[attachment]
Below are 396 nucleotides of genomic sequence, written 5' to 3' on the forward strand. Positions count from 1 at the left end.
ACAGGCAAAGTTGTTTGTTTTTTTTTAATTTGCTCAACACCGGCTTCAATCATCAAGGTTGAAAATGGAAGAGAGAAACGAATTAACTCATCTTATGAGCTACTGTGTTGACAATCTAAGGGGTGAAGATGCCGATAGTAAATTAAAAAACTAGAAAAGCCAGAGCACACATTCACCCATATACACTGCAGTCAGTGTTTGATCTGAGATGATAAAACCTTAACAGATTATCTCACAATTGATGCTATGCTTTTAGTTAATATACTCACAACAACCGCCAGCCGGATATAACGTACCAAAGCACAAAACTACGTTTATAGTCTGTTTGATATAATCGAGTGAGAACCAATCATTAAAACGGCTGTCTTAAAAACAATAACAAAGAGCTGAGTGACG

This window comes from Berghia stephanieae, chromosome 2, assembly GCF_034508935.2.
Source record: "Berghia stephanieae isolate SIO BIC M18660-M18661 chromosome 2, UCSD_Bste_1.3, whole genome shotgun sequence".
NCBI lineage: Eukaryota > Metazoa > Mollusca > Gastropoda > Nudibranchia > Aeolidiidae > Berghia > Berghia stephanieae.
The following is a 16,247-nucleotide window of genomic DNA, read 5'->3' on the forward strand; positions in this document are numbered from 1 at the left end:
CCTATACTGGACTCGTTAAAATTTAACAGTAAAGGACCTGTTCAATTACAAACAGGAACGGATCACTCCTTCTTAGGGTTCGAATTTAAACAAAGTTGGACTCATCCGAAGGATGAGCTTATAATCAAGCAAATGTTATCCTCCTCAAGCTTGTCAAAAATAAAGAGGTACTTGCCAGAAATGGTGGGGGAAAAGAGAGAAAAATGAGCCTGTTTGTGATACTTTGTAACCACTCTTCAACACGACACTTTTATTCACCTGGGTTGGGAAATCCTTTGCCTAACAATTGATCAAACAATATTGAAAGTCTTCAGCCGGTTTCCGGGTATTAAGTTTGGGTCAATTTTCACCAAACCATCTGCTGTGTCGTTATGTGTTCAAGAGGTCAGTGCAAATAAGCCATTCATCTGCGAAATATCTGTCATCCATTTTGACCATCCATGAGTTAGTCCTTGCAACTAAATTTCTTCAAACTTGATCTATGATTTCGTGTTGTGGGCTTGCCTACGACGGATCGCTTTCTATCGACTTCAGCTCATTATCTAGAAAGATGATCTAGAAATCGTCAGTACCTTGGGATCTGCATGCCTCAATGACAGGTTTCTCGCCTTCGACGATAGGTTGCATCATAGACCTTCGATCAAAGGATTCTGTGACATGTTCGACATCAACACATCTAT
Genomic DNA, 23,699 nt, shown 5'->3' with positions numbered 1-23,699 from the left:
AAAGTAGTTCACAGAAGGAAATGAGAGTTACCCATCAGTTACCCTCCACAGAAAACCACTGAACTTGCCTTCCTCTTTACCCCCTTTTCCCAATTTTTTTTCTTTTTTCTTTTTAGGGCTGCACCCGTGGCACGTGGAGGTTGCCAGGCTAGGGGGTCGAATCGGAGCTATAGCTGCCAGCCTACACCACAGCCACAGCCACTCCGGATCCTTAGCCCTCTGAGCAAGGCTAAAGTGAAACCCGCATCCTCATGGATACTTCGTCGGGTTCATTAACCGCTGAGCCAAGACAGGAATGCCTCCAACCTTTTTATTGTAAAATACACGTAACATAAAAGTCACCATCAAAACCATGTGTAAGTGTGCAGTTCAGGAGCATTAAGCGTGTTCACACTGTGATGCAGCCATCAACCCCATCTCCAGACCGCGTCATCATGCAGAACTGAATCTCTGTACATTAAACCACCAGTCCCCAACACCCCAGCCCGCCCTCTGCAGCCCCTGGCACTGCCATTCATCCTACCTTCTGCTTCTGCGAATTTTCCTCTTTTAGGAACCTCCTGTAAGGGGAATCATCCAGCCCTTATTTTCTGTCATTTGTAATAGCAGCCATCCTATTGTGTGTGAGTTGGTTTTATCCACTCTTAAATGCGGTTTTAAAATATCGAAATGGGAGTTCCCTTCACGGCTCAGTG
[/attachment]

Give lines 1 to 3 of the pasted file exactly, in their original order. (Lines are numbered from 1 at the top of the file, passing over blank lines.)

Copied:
Below are 396 nucleotides of genomic sequence, written 5' to 3' on the forward strand. Positions count from 1 at the left end.
ACAGGCAAAGTTGTTTGTTTTTTTTTAATTTGCTCAACACCGGCTTCAATCATCAAGGTTGAAAATGGAAGAGAGAAACGAATTAACTCATCTTATGAGCTACTGTGTTGACAATCTAAGGGGTGAAGATGCCGATAGTAAATTAAAAAACTAGAAAAGCCAGAGCACACATTCACCCATATACACTGCAGTCAGTGTTTGATCTGAGATGATAAAACCTTAACAGATTATCTCACAATTGATGCTATGCTTTTAGTTAATATACTCACAACAACCGCCAGCCGGATATAACGTACCAAAGCACAAAACTACGTTTATAGTCTGTTTGATATAATCGAGTGAGAACCAATCATTAAAACGGCTGTCTTAAAAACAATAACAAAGAGCTGAGTGACG

This window comes from Berghia stephanieae, chromosome 2, assembly GCF_034508935.2.